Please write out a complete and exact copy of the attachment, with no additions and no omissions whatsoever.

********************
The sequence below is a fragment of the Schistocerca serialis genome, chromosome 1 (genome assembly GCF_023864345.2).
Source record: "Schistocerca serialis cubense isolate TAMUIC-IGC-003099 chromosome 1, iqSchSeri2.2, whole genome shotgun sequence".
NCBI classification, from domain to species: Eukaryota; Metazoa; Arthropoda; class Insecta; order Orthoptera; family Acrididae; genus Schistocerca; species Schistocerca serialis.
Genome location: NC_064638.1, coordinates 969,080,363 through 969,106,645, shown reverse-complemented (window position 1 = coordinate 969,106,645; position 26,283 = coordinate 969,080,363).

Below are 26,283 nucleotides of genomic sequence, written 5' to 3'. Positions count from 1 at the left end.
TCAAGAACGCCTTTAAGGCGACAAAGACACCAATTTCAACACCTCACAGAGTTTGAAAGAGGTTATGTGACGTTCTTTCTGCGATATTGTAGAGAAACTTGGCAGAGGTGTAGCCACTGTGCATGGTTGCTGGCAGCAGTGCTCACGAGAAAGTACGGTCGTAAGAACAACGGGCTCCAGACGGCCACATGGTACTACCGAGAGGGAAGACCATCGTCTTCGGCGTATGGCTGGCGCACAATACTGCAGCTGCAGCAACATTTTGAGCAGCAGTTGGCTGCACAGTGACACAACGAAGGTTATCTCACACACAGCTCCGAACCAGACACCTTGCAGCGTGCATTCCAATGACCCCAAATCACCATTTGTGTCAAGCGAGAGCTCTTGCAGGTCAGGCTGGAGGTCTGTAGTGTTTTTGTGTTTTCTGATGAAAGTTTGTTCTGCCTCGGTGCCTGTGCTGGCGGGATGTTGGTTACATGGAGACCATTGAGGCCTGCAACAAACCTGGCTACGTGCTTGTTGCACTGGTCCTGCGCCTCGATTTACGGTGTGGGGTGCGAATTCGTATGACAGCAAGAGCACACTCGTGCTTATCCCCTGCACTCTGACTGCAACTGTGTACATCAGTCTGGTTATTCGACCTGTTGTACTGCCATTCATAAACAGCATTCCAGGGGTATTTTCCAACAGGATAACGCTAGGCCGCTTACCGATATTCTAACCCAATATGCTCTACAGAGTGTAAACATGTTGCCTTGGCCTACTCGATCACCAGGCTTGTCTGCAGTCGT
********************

The sequence below is a fragment of the Schistocerca serialis genome, chromosome 1 (genome assembly GCF_023864345.2).
Source record: "Schistocerca serialis cubense isolate TAMUIC-IGC-003099 chromosome 1, iqSchSeri2.2, whole genome shotgun sequence".
NCBI classification, from domain to species: Eukaryota; Metazoa; Arthropoda; class Insecta; order Orthoptera; family Acrididae; genus Schistocerca; species Schistocerca serialis.
Genome location: NC_064638.1, coordinates 969,080,363 through 969,106,645, shown reverse-complemented (window position 1 = coordinate 969,106,645; position 26,283 = coordinate 969,080,363).

Below are 26,283 nucleotides of genomic sequence, written 5' to 3'. Positions count from 1 at the left end.
TCAAGAACGCCTTTAAGGCGACAAAGACACCAATTTCAACACCTCACAGAGTTTGAAAGAGGTTATGTGACGTTCTTTCTGCGATATTGTAGAGAAACTTGGCAGAGGTGTAGCCACTGTGCATGGTTGCTGGCAGCAGTGCTCACGAGAAAGTACGGTCGTAAGAACAACGGGCTCCAGACGGCCACATGGTACTACCGAGAGGGAAGACCATCGTCTTCGGCGTATGGCTGGCGCACAATACTGCAGCTGCAGCAACATTTTGAGCAGCAGTTGGCTGCACAGTGACACAACGAAGGTTATCTCACACACAGCTCCGAACCAGACACCTTGCAGCGTGCATTCCAATGACCCCAAATCACCATTTGTGTCAAGCGAGAGCTCTTGCAGGTCAGGCTGGAGGTCTGTAGTGTTTTTGTGTTTTCTGATGAAAGTTTGTTCTGCCTCGGTGCCTGTGCTGGCGGGATGTTGGTTACATGGAGACCATTGAGGCCTGCAACAAACCTGGCTACGTGCTTGTTGCACTGGTCCTGCGCCTCGATTTACGGTGTGGGGTGCGAATTCGTATGACAGCAAGAGCACACTCGTGCTTATCCCCTGCACTCTGACTGCAACTGTGTACATCAGTCTGGTTATTCGACCTGTTGTACTGCCATTCATAAACAGCATTCCAGGGGTATTTTCCAACAGGATAACGCTAGGCCGCTTACCGATATTCTAACCCAATATGCTCTACAGAGTGTAAACATGTTGCCTTGGCCTACTCGATCACCAGGCTTGTCTGCAGTCGT